The state last fiscal year collected $1.8 billion more in general fund revenues over estimated revenue, though even with a net additional $342 million in surplus funds, the general fund balance as of June 30 was $57.8 million after more than $2 billion in “supplemental” appropriations for this fiscal year, along with $86.2 million to be transferred to Commerce for the Scout Motors project, was subtracted, according to the comptroller general’s report.
Among other things, the general-fund revenue windfall at the end of last fiscal year was used by lawmakers to finance state budget earmarks totaling more than $700 million for this fiscal year – special funding requests by legislators for specific projects or programs that didn’t originate with written agency budget requests – though the Republican McMaster vetoed just a fraction of 1% of the overall amount, as The Nerve reported in June.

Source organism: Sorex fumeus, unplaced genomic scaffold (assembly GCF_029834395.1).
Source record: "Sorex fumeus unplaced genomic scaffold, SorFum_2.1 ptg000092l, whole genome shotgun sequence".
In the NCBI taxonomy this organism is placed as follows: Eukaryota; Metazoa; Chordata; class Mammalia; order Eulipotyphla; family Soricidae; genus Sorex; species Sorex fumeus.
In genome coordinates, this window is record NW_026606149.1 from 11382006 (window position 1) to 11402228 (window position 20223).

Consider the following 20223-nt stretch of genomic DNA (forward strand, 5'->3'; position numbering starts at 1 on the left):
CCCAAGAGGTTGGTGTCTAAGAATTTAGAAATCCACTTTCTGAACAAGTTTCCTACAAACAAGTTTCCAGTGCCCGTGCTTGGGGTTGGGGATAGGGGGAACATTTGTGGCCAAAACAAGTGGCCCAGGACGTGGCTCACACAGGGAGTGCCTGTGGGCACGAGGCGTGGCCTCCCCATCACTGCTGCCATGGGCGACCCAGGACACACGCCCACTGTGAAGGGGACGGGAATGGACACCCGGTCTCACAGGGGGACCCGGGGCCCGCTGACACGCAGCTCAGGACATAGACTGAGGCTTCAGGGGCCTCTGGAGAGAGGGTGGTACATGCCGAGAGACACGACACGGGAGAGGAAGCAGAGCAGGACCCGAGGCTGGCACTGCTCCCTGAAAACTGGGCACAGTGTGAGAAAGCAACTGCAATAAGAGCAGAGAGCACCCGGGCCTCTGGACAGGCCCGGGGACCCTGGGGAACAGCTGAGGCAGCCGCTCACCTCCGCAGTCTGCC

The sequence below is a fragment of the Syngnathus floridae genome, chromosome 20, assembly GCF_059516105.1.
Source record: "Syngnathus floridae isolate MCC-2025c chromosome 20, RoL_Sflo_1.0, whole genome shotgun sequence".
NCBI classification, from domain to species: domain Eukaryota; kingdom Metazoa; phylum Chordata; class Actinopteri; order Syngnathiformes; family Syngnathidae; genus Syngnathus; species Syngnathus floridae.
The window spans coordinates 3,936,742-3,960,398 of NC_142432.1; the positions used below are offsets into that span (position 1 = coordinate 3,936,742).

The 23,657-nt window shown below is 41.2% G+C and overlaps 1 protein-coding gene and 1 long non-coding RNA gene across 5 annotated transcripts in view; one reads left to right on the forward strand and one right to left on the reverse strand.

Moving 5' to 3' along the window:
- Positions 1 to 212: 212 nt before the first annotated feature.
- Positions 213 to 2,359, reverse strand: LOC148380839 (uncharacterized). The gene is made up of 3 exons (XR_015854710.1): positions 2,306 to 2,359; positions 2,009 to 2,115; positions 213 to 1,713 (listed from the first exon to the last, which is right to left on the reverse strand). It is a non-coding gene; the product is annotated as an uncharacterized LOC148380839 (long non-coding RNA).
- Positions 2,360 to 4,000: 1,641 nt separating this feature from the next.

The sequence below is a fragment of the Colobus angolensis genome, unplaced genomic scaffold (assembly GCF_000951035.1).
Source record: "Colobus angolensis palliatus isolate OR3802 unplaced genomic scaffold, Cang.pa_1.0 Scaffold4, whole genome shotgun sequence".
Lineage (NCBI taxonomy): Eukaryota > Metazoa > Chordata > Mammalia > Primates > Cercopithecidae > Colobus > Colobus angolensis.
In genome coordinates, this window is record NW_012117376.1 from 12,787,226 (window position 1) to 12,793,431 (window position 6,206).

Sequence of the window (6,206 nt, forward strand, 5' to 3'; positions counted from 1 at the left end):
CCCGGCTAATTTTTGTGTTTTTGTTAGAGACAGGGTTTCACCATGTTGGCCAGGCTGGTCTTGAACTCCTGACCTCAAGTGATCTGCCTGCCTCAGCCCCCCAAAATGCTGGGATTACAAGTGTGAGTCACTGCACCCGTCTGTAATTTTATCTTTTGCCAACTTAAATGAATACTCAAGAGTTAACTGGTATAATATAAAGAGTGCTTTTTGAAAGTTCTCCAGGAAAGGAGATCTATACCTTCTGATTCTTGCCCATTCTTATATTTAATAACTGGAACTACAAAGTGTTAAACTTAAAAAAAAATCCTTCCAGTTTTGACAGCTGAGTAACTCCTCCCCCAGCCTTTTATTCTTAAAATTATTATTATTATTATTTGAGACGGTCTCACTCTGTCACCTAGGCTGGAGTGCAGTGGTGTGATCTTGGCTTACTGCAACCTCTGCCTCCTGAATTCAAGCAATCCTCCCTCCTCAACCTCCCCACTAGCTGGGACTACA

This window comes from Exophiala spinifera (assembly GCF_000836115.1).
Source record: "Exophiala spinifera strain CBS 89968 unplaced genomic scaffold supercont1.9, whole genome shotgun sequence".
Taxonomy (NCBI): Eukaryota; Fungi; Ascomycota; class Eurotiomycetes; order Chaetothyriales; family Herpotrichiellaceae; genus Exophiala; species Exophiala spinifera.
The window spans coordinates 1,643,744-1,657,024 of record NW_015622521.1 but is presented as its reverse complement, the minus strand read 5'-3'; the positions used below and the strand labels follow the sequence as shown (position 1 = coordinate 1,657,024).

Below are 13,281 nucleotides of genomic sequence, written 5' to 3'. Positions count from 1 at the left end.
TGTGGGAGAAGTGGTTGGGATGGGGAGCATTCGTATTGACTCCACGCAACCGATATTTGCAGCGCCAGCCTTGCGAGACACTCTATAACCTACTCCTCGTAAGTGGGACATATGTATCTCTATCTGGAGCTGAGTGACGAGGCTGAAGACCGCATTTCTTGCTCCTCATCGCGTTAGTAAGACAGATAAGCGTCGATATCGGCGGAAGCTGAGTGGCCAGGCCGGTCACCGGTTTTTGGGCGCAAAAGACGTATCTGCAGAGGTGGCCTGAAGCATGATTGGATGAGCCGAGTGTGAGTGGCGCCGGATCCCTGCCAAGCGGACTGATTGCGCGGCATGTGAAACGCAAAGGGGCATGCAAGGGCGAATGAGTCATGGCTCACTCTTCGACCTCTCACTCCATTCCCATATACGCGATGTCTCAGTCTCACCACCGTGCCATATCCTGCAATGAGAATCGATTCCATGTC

Expecting future healthy revenue growth, lawmakers last year approved lowering the top individual income-tax rate to 6.5% from 7% and gradually reducing the rate to 6% over five years, depending on available revenue. The South Carolina Policy Council – The Nerve’s parent organization – in April this year called on lawmakers to accelerate tax relief with surplus funds.
Last year, the Policy Council proposed a “sustainable” budget model that would annually cap general fund appropriations to inflation plus population growth, pointing out in its analysis that appropriations during the previous decade were collectively $7 billion more than what would have been allowed under the model.
This fiscal year’s total $41 billion state budget is made up of $13.8 billion in general funds, which are generated primarily by individual and corporate income taxes, and state sales taxes; $13.2 billion in federal funds; and nearly $14 billion in “other” funds, which include fees and fines, lottery proceeds, college tuition, state gasoline taxes, and a portion of the state sales tax earmarked for K-12 education.
The Nerve previously has reported about the overall billions in unspent “other” funds that state agencies carry over into the new fiscal year.
Under an annually renewed budget proviso, state agencies can transfer up to 10% of their unspent general funds from a given fiscal year into the next fiscal year. Other provisos allow certain agencies to carry over entire unspent amounts of specific funds.